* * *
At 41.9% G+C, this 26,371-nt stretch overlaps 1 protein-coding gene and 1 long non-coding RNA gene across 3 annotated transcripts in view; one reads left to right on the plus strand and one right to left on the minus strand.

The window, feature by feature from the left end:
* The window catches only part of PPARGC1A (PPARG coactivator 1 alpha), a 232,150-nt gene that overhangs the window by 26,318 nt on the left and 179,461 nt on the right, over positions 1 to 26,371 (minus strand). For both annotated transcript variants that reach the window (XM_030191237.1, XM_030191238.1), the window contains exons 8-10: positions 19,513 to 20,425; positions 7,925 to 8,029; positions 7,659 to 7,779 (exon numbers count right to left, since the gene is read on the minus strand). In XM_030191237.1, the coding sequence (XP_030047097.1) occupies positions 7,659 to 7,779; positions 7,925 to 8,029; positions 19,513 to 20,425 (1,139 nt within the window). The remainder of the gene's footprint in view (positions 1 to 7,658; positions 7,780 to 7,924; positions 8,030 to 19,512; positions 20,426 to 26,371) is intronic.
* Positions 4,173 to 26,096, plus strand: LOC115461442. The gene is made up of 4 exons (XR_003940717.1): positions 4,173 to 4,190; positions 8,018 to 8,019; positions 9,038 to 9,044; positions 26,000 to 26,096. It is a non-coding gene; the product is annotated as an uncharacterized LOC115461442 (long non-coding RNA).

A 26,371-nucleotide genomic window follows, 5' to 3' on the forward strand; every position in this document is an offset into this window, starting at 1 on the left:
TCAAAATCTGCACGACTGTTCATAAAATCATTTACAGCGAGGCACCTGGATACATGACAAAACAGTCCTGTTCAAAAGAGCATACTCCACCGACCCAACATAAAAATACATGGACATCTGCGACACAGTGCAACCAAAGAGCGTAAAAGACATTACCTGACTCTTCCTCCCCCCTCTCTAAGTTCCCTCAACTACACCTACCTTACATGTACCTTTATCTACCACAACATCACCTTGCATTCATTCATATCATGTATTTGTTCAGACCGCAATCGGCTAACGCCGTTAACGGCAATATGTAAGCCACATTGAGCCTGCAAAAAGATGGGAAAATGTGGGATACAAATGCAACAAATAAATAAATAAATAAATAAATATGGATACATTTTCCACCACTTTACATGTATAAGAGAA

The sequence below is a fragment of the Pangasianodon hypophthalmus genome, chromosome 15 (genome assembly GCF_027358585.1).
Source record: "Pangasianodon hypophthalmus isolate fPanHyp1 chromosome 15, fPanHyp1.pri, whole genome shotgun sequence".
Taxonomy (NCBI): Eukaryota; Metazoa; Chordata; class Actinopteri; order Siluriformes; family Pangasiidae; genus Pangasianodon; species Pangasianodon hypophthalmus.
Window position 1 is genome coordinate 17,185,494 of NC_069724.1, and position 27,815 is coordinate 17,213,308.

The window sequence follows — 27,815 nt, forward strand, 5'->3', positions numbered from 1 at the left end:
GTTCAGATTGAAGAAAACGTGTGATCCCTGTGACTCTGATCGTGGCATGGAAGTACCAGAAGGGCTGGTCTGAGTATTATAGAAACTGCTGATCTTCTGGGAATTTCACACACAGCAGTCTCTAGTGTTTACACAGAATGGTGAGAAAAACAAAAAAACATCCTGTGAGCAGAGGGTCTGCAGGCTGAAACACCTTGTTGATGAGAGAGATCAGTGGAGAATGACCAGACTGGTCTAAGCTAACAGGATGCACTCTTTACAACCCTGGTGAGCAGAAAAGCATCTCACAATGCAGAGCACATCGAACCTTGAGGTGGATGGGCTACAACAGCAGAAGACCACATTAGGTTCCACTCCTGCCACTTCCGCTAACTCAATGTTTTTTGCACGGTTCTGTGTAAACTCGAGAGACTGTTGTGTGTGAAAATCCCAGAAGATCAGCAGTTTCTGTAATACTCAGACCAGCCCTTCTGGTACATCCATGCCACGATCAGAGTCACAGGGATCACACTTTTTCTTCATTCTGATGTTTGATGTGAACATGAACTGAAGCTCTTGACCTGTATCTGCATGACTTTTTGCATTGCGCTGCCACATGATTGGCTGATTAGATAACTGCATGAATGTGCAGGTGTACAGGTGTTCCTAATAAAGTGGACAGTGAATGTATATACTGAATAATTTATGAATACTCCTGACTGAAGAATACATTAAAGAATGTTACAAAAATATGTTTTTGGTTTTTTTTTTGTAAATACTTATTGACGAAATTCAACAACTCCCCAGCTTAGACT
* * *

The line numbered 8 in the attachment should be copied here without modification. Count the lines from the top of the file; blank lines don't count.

Source record: "Pangasianodon hypophthalmus isolate fPanHyp1 chromosome 15, fPanHyp1.pri, whole genome shotgun sequence".